U.S. Fish and Wildlife Service
134 Union Boulevard
Lakewood, Colorado 80228
September 23, 2010
Contacts: Sean Henderson: 406.682.4847; firstname.lastname@example.org
Leith Edgar: 303.236.4588; email@example.com
Ennis National Fish Hatchery staff earns Department of the Interior Environmental Leadership Award for installation of a solar system
U.S. Fish and Wildlife Service (Service) Staff of Ennis National Fish Hatchery recently received the Department of the Interior’s Environmental Leadership Award for implementing a solar energy project that reduced the hatchery’s carbon footprint.
The staff was instrumental in the installation of a solar-energy system that was funded by the American Recovery and Reinvestment Act. The Recovery Act provided $179,000 to the hatchery for the installation of the photovoltaic system, which was completed in October 2009.
“We are honored to receive this award from the Department. It’s great for the Ennis community to receive this recognition for its environmental stewardship. The whole Ennis staff felt obliged to do more to cut energy consumption and we brainstormed ways to reduce the hatchery’s carbon footprint. Fortunately, the Recovery Act provided us the funding to see our dreams of going green grow into this state-of-the-art solar system,” said Sean Henderson, acting project leader of Ennis NFH.
Initial production through the first half of the year indicates that annual electric generation by the photovoltaic system will be 32,000 killowatt-hours (kwh), or 89% of the consumptive use by Ennis NFH. The solar array was expected to generate 20 kwh at peak production, but has now exceeded expectations by producing 24 kwh. The hatchery averages approximately five to seven kwh of use during daylight hours.
Since the system is exceeding the hatchery’s needs, the extra power is being fed back to the grid. When the sun goes down the hatchery then uses power from the grid. The new electric meter is able to credit the station for killowatts going into the grid, as well as debiting those coming out. Ennis NFH partnered with North Western Energy on an Electric Net Metering agreement. This agreement identifies Ennis NFH as a customer-generator, whereby the cost of electricity used by Ennis NFH will be offset by the electricity generated by the photovoltaic system and fed back to the electric grid.
Ennis NFH was not always so energy efficient. The hatchery’s staff recognized the potential for such a system years ago. Tom Pruitt, hatchery project leader at the time, researched information on the installation of solar panels at Service stations and prepared for the possibility of installing a large solar array at Ennis NFH for production of electricity when funding became available. He then waited for an opportunity to see his vision to fruition. That opportunity came along in the form of Recovery Act funding. Once the project was approved, Shanks Electric Corporation, a Helendale, Calif. firm, performed the installation using subcontractors from Montana.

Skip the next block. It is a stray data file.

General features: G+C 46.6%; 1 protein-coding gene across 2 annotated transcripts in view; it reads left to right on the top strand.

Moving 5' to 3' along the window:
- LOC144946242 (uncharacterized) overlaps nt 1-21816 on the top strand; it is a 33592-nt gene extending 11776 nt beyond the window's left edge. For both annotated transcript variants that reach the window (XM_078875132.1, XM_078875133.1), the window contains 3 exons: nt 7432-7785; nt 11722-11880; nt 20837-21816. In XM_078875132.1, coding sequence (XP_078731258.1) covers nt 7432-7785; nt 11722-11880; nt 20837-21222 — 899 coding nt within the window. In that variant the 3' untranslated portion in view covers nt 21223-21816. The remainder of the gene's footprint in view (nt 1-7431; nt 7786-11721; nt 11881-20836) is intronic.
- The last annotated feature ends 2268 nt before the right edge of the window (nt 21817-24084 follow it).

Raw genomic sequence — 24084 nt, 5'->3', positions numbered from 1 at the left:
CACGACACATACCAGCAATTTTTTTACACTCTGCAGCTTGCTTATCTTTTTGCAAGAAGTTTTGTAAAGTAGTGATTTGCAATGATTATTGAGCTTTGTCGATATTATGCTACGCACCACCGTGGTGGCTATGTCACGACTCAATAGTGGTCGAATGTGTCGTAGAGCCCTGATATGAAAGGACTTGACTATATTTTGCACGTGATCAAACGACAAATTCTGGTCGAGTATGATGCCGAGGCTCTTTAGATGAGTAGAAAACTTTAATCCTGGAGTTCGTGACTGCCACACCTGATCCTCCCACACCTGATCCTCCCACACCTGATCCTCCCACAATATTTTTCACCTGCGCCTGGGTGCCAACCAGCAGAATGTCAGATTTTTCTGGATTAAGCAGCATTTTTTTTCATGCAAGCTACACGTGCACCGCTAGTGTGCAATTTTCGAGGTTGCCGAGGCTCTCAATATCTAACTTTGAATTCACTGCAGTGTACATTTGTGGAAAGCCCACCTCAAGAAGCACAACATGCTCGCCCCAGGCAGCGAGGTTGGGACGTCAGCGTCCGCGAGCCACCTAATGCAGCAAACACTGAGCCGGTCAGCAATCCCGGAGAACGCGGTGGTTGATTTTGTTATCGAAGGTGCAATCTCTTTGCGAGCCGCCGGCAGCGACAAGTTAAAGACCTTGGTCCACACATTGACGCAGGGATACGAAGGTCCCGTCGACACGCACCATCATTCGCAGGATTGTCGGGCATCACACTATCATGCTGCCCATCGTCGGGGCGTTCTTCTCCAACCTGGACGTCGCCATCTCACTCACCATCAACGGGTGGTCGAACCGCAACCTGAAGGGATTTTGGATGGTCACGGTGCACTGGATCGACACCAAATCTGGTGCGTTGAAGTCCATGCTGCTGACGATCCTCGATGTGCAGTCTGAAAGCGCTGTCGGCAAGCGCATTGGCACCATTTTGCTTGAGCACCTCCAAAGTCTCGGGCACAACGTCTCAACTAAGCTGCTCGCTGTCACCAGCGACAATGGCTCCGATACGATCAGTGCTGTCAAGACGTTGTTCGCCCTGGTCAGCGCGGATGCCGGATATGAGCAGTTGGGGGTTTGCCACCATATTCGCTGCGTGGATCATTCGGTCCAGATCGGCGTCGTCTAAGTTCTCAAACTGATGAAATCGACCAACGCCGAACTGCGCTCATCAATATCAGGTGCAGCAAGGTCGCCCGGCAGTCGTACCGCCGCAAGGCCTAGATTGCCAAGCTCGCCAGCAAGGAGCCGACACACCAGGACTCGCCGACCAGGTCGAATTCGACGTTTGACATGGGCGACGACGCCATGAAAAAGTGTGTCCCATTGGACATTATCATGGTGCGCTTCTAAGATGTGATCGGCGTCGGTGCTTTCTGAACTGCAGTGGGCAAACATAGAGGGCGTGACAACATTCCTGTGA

The energy-efficient hatchery is a step in the right direction for the Service, which is working toward compliance with the Energy Policy Act of 2005. The Act requires Federal agencies to obtain five percent of their total energy from renewable sources from 2010-2012, and 7.5 percent in the years following 2012.
Ennis NFH is the largest facility in the Service’s National Broodstock Program, and is one of only two rainbow trout broodstock hatcheries in the National Fish Hatchery System. It produces 20 million rainbow trout eggs annually for research facilities; universities; and federal, state, and tribal hatcheries in 23 states. The facility also produces 350,000 rainbow trout for recreational fishing, creating 5 million angler days and generating $50 million per year in economic benefits. These fish help to replenish and encourage sustainable trout populations and provide angling opportunities for recreational users.
The mission of the U.S. Fish and Wildlife Service is working with others to conserve, protect and enhance fish, wildlife, plants and their habitats for the continuing benefit of the American people. We are both a leader and trusted partner in fish and wildlife conservation, known for our scientific excellence, stewardship of lands and natural resources, dedicated professionals and commitment to public service. For more information on our work and the people who make it happen, visit www.fws.gov.
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